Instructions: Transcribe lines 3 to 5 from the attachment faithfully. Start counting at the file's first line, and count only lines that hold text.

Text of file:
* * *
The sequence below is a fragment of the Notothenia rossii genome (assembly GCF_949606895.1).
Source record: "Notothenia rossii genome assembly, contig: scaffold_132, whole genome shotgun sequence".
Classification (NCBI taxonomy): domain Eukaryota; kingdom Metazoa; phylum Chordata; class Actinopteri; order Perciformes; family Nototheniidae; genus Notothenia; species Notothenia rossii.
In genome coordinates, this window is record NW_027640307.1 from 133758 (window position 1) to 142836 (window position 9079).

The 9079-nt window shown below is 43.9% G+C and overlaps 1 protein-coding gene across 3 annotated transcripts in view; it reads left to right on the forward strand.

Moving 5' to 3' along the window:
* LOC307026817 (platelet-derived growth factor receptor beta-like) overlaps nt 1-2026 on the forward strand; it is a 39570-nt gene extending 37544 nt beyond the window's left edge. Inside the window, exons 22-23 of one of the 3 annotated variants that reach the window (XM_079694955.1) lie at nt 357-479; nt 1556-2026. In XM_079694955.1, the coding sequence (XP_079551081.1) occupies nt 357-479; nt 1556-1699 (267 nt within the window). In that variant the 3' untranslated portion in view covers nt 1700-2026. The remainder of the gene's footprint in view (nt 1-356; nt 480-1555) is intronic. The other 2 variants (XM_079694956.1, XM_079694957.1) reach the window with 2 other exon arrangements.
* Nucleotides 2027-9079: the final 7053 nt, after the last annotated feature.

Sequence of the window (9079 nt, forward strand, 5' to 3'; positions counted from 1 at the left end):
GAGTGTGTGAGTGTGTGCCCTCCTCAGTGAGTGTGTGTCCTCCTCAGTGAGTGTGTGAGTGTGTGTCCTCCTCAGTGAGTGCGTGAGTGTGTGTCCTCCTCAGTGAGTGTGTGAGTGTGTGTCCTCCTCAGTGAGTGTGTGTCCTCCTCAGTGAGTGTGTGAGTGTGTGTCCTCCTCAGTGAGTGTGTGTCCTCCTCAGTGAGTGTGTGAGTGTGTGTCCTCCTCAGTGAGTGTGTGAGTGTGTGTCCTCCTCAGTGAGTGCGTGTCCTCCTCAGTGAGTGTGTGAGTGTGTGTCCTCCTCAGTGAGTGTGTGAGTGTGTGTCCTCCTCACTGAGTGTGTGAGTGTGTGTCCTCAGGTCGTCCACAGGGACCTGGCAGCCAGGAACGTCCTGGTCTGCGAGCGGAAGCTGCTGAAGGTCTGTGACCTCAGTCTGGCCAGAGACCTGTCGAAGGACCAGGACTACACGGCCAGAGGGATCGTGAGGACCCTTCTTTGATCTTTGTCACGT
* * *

Classification (NCBI taxonomy): domain Eukaryota; kingdom Metazoa; phylum Chordata; class Actinopteri; order Perciformes; family Nototheniidae; genus Notothenia; species Notothenia rossii.
In genome coordinates, this window is record NW_027640307.1 from 133758 (window position 1) to 142836 (window position 9079).

The 9079-nt window shown below is 43.9% G+C and overlaps 1 protein-coding gene across 3 annotated transcripts in view; it reads left to right on the forward strand.